Wednesday, 17 July 2019

GENERAL LICENCE CONSULTATION NOW OPEN- PLEASE RESPOND.

The General Licence challenge in England caused widespread chaos for land managers.
SNH today announced details of its General Licence consultation. Please see the full SNH press release, below, along with the survey link to fill in. As you will know, the General Licences are critical to most members' operations, and it is vital these are retained as practical, workable tools.
The SGA urges all members who use General Licences to respond to this consultation, particularly following the disastrous situation in England which left land businesses struggling to protect stock, crops and wildlife at a critical time. There is still a widespread sense of dissatisfaction with new licences in England and it is important that we get this right in Scotland. Please see details, below.


Scottish Natural Heritage (SNH) has announced it will launch a 12-week consultation about wild birds today (July 17th)
The consultation covers circumstances when wild birds can be controlled under General Licence. All wild birds are protected by law. But in some circumstances, SNH allows wild birds to be controlled – for example, to prevent serious damage to crops, protect public health, and ensure air safety when flocks of birds are liable to get in flight paths. 
Robbie Kernahan, SNH’s Head of Wildlife Management, said:
“Our role is to help wild birds thrive, but we must balance this with making sure the public is safe from health and safety risks, as well as ensuring that farmers can protect their crops.
“We have brought forward our planned consultation in light of the ongoing legal challenges in England. We want to ensure that our licences take into account the implications of those challenges and remain clear, proportionate and fit-for-purpose.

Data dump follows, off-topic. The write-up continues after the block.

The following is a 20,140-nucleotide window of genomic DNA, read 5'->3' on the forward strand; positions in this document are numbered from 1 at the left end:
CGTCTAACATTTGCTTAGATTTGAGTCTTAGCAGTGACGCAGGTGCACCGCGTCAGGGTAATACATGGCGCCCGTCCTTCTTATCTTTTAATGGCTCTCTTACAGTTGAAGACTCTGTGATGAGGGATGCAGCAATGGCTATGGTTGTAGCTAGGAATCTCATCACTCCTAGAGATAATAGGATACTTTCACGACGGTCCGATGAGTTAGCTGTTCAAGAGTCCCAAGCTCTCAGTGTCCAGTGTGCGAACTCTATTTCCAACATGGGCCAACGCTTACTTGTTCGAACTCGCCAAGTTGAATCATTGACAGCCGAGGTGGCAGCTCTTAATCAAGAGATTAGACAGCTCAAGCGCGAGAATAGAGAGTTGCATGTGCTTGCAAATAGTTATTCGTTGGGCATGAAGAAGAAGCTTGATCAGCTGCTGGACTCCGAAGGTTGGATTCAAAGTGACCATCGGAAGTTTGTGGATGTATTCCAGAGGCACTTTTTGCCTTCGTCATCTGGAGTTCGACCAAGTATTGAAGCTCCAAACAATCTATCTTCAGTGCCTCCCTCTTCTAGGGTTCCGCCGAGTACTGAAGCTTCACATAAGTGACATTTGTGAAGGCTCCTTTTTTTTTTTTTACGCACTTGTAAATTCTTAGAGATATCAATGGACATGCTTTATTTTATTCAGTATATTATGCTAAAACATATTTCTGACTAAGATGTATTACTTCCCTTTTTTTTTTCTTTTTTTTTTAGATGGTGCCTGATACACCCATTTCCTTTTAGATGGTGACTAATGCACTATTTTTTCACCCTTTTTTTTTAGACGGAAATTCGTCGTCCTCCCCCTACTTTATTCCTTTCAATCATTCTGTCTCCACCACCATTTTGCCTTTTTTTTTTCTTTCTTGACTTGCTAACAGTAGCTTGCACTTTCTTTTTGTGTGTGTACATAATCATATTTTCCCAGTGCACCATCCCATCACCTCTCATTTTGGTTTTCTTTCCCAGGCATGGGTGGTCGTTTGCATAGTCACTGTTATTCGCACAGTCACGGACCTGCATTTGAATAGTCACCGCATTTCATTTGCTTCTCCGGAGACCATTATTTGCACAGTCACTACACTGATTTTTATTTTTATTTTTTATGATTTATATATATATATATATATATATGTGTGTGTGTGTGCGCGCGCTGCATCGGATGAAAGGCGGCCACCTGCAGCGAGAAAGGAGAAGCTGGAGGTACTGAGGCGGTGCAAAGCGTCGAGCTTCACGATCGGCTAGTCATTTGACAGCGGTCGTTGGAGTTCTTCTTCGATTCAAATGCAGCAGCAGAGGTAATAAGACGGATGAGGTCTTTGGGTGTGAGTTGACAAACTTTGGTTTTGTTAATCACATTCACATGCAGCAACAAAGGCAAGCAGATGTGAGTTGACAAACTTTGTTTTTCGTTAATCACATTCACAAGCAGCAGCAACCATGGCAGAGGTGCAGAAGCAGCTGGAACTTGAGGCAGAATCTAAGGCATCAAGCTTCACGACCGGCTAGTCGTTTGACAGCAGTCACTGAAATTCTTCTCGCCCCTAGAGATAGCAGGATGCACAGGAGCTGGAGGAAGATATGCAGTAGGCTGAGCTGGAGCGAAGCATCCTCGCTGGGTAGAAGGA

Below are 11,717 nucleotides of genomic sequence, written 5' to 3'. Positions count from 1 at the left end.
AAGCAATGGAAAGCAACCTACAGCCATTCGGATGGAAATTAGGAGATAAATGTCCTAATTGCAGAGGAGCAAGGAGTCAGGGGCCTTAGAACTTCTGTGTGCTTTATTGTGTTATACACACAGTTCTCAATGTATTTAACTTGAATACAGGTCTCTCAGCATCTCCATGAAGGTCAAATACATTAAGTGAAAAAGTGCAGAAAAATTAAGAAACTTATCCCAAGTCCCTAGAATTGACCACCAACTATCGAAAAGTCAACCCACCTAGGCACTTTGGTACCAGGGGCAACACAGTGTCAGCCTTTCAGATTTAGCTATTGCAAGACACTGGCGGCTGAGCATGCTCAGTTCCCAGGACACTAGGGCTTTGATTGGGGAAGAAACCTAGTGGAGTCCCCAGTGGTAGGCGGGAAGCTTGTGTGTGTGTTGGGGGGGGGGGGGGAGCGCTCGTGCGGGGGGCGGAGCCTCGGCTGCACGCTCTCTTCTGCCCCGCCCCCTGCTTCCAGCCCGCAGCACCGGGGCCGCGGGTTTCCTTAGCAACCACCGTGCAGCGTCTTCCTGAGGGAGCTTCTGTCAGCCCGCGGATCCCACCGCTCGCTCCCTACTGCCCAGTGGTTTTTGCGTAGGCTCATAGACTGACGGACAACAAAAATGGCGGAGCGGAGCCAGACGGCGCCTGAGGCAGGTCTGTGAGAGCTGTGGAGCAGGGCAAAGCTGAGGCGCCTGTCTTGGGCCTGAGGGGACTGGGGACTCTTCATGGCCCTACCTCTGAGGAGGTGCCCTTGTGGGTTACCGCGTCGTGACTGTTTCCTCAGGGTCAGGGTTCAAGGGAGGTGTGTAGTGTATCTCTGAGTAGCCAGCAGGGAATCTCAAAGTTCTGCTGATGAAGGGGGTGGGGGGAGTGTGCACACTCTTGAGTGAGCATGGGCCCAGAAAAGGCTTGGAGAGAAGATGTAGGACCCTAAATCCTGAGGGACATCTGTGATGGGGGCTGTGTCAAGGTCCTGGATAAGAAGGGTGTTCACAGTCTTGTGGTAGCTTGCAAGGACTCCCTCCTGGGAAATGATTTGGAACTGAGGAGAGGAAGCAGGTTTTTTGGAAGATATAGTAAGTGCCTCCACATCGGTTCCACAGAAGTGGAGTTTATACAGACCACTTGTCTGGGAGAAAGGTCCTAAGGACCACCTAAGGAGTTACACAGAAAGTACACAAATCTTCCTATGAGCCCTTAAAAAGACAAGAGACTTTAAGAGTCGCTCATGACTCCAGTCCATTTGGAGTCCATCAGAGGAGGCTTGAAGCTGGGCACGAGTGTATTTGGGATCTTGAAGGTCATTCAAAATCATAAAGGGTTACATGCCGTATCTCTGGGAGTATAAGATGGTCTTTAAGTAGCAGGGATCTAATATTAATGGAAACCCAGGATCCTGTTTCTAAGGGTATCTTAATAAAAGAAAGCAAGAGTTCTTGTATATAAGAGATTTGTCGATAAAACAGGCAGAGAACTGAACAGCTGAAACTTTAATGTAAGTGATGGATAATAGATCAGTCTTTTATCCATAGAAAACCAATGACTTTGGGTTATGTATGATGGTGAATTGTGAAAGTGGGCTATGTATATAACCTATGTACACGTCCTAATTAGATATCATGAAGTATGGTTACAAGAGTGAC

“The consultation, along with our ongoing work, will provide us with valuable feedback - this will allow us to consider if we need to make changes to the current set of licenses for 2020.”

General Licences cover relatively common situations – such as preventing agricultural damage and protecting public health and safety – when there’s unlikely to be any conservation impact on a species. They avoid the need for people to apply for individual licences for these specific situations. General Licences must strike the appropriate balance between species conservation and a range of other legitimate interests.
SNH is looking for feedback specifically on the three most commonly used General Licences: those covering conserving wild birds, preventing damage to agricultural interests, and protecting public health and safety.
Robbie added:
“We would like to reassure those who are currently operating under the current 2019 General Licences in Scotland that these remain in place, allowing those who comply with the conditions to continue to use them.”
The consultation documents are available at https://www.smartsurvey.co.uk/s/2019GL/